Don’t believe the myths about victims and their abusers. Here are the facts to clear things up.
If you have been affected by domestic violence in some way, you are not alone. One in four women experiences domestic violence at some point during their lifetime. Assault is the single largest cause of injury to women in the United States. Although men are not impacted by domestic violence nearly as much as women, they are not immune. Men make up 3% of domestic violence victims.
Every act of domestic violence needs to be taken seriously. It can cause serious and long-lasting physical and emotional harm for its victims—and it is a crime in the United States.
Below are some common myths about domestic violence and the truths behind them.
Myth: Domestic violence is usually a one-time event.
Fact: Domestic violence is a pattern of abusive behavior that happens over and over. It tends to escalate over time and get more dangerous for the victim.
Myth: Domestic violence is a private family matter.
Fact: Keeping domestic violence a secret can harm both the person being abused as well as others living in the same household. It is considered a crime, and if it is kept private, the abuse is likely to continue.
Myth: Victims provoke their partners’ violence.
Fact: There is no excuse for resorting to violence in a relationship. A violent reaction is never an acceptable response to a situation.
Myth: Domestic violence occurs because abusers have trouble controlling their anger.
Fact: Batterers use violence because it helps them gain and maintain power and control in a relationship. They do not attack simply because they lose control of their emotions.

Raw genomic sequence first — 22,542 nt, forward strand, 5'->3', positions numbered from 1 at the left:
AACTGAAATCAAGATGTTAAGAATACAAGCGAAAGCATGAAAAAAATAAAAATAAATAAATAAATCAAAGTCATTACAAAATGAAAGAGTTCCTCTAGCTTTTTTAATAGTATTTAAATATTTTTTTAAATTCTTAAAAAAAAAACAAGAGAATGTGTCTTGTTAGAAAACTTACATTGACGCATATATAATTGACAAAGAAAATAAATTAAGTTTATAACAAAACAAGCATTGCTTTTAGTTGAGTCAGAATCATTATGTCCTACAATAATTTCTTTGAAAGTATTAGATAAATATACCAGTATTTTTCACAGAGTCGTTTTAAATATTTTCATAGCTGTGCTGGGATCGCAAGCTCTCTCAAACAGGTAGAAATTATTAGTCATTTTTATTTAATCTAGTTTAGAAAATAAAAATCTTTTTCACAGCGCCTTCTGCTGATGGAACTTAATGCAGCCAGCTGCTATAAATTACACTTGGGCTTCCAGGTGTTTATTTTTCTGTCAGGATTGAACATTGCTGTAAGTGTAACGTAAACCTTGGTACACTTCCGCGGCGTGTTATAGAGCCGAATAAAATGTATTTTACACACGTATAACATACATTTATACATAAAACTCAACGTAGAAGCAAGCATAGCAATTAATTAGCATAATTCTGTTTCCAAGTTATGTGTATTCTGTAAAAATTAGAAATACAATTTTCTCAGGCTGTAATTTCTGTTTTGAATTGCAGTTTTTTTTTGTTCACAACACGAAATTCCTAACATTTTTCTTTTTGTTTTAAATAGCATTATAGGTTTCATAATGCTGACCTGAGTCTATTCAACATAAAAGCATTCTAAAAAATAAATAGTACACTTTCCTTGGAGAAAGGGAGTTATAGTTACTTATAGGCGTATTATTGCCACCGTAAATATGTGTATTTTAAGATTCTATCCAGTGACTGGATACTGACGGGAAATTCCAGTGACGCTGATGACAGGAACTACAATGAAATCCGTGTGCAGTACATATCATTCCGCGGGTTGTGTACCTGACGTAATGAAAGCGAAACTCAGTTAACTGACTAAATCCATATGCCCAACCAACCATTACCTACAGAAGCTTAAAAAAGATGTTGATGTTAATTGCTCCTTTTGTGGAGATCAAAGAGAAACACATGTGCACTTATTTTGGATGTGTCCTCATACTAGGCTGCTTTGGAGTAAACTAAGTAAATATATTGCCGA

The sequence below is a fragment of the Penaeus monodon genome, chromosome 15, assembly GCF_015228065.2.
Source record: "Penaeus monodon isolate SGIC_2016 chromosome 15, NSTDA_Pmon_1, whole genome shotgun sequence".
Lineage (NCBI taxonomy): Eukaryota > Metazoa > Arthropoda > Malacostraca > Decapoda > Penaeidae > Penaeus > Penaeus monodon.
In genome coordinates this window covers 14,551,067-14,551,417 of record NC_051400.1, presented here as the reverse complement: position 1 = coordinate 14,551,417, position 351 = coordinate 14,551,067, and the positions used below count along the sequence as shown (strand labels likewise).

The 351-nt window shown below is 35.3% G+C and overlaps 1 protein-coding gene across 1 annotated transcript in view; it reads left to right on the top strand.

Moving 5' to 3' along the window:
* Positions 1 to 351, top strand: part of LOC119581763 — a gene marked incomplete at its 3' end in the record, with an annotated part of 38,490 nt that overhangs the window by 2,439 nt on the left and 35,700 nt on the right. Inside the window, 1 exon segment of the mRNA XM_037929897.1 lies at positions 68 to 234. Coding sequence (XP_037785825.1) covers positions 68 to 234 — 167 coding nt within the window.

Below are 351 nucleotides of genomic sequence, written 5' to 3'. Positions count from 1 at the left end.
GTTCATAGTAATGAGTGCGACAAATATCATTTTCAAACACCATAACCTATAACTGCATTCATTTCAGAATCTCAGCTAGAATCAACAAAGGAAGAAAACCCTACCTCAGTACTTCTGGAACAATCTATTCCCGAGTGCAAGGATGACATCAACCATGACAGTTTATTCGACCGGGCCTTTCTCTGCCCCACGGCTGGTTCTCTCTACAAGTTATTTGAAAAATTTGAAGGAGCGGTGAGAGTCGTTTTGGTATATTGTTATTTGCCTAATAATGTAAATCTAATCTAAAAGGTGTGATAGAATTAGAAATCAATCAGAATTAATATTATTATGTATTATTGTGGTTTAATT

Myth: Domestic violence happens in other places, but it doesn’t happen in my community.
Fact: Domestic violence happens to people of every background, and in all ages, races, religions and social groups. It also occurs in both opposite sex and same sex relationships.
Myth: If a victim wanted out of an abusive relationship, they would just leave. If they stay, it must mean they don’t really mind the abuse.
Fact: Victims stay in an abusive relationship out of fear, as well as the inability to find another safe place to stay or the financial means to live on their own. Often the abuser also threatens to harm the victim or their children if they find out they are trying to leave.
Myth: Older women aren’t usually victims of domestic abuse.
Fact: Older women who were in abusive relationships when they were younger are potentially still in those damaging relationships many years later. Others who are most susceptible to abuse have dementia or physical disabilities that make them vulnerable.
Myth: Domestic violence only affects the adults in the household.
Fact: Many children exposed to violence in the home are also victims of physical abuse. Even if they aren’t physically abused themselves, children who witness domestic violence are at serious risk for long-term physical and mental health problems. They may also be at greater risk of being violent in their own future relationships.
If you or someone you know is a victim of domestic abuse, call 1-800-799-SAFE, or visit the National Domestic Violence Hotline for help.
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Date Last Reviewed: August 12, 2021
Editorial Review: Andrea Cohen, Editorial Director, Baldwin Publishing, Inc. Contact Editor
Medical Review: Perry Pitkow, MD